On June 8, Fordham’s Children and Family Institute for Research, Support and Training (Children FIRST) received the 2015 American Public Human Services Association’s (APHSA) Academic Excellence Award for their work with the Westchester Building Futures project.
When one thinks of Westchester County, leafy suburbs and grand homes often come to mind. In fact, the high cost of living has increased the risk of homelessness for young people in foster care, said Janna Heyman, PhD, associate dean of the Graduate School of Social Service and director of Children FIRST.
“Everybody thinks of Westchester and they think its privileged, but because the rents are so high it makes it harder for people to find homes,” said Heyman.
Two years ago the federal government funded 18 projects across the country to identify the risk factors and reduce homelessness among youth. Westchester Building Futures was one of the projects funded. The Westchester County Department of Social Services invited Children FIRST to take the lead in examining the problem and identifying factors that could help.
“All of this work was done with the involvement of foster care youth, whose voices helped shape the direction of the entire initiative,” said Heyman. “They were our partners and we relied on their input.”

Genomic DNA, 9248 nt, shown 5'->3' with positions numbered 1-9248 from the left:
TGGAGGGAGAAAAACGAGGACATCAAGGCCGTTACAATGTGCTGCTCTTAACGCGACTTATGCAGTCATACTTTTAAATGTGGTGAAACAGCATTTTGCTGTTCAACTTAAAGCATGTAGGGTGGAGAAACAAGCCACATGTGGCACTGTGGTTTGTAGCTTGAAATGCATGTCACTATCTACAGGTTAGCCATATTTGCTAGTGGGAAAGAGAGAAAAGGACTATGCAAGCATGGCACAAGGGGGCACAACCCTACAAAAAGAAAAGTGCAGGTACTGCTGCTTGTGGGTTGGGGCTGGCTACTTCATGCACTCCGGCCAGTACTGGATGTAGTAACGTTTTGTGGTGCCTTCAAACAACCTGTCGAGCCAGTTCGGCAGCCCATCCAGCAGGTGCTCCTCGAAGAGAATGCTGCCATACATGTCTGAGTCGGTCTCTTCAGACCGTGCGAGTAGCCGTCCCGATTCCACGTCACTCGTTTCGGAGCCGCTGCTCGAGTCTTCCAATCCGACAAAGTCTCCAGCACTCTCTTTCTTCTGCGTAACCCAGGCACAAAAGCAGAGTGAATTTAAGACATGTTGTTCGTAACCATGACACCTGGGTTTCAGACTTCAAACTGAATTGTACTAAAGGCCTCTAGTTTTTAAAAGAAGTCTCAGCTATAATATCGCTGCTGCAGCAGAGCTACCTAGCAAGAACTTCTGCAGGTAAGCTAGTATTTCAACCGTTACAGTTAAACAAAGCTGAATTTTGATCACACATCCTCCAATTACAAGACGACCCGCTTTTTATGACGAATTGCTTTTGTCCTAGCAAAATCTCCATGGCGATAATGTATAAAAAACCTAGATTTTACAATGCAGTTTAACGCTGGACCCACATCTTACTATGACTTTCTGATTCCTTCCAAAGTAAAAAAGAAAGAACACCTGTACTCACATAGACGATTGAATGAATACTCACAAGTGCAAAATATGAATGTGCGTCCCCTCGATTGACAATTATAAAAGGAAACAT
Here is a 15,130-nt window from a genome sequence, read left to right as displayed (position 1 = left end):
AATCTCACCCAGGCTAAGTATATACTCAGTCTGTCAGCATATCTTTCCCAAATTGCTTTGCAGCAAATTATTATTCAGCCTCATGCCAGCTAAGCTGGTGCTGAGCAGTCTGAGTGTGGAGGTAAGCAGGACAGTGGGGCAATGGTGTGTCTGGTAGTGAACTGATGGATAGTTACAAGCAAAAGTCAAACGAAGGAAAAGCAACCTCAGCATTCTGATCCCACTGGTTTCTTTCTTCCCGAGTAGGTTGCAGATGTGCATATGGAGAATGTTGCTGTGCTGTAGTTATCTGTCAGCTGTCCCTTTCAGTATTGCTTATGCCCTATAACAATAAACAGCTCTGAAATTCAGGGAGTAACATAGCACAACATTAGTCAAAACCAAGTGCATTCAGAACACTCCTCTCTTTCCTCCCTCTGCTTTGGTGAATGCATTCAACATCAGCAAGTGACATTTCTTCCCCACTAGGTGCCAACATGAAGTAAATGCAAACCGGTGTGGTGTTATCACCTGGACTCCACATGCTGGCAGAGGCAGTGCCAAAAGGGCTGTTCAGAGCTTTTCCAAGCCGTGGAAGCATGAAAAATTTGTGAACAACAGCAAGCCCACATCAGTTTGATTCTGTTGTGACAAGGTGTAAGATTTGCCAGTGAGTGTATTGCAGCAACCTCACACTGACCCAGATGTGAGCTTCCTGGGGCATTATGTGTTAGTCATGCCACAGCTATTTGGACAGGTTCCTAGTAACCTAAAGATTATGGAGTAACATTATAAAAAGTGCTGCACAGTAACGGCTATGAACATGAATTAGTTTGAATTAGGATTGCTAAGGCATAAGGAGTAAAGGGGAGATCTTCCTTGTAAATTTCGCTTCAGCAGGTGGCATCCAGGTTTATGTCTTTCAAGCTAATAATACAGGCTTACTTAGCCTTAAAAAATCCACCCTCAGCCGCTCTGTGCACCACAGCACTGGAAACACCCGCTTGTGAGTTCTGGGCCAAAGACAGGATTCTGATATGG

The county and Fordham received the grant 18 months ago, with Children FIRST receiving $250,000 to evaluate and assess the program. The group will finish the second year of the program in October and has already applied for an extension to continue.
At the beginning of the program four young people who were once homeless were engaged in the project, and they took on the name “Bravehearts.” They now have more than 100 participating peer counselors. Youth who were once homeless, help homeless youth to successfully navigate the complex bureaucracy surrounding services.
“Homeless youth usually don’t have anyone they feel comfortable talking to about their situation,” said Heyman. “So having someone who has been through this previously is a very good person to help.”